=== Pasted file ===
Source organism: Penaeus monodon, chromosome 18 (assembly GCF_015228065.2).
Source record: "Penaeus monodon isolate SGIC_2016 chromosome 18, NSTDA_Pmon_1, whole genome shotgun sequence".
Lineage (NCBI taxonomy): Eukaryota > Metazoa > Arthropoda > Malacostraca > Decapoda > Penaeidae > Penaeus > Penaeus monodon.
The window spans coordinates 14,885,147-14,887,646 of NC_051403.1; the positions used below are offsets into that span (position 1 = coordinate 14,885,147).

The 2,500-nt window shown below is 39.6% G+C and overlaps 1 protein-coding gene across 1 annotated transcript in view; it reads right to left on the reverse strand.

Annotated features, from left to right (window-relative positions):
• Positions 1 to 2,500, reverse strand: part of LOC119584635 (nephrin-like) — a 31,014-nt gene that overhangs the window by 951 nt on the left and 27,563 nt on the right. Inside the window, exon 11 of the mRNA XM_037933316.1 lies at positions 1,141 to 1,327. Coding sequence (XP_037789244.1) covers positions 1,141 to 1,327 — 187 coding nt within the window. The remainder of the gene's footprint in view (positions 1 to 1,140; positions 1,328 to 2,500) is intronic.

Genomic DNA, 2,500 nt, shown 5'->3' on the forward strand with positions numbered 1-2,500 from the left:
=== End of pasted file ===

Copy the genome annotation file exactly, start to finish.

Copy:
Source organism: Penaeus monodon, chromosome 18 (assembly GCF_015228065.2).
Source record: "Penaeus monodon isolate SGIC_2016 chromosome 18, NSTDA_Pmon_1, whole genome shotgun sequence".
Lineage (NCBI taxonomy): Eukaryota > Metazoa > Arthropoda > Malacostraca > Decapoda > Penaeidae > Penaeus > Penaeus monodon.
The window spans coordinates 14,885,147-14,887,646 of NC_051403.1; the positions used below are offsets into that span (position 1 = coordinate 14,885,147).

The 2,500-nt window shown below is 39.6% G+C and overlaps 1 protein-coding gene across 1 annotated transcript in view; it reads right to left on the reverse strand.

Annotated features, from left to right (window-relative positions):
• Positions 1 to 2,500, reverse strand: part of LOC119584635 (nephrin-like) — a 31,014-nt gene that overhangs the window by 951 nt on the left and 27,563 nt on the right. Inside the window, exon 11 of the mRNA XM_037933316.1 lies at positions 1,141 to 1,327. Coding sequence (XP_037789244.1) covers positions 1,141 to 1,327 — 187 coding nt within the window. The remainder of the gene's footprint in view (positions 1 to 1,140; positions 1,328 to 2,500) is intronic.

Genomic DNA, 2,500 nt, shown 5'->3' on the forward strand with positions numbered 1-2,500 from the left: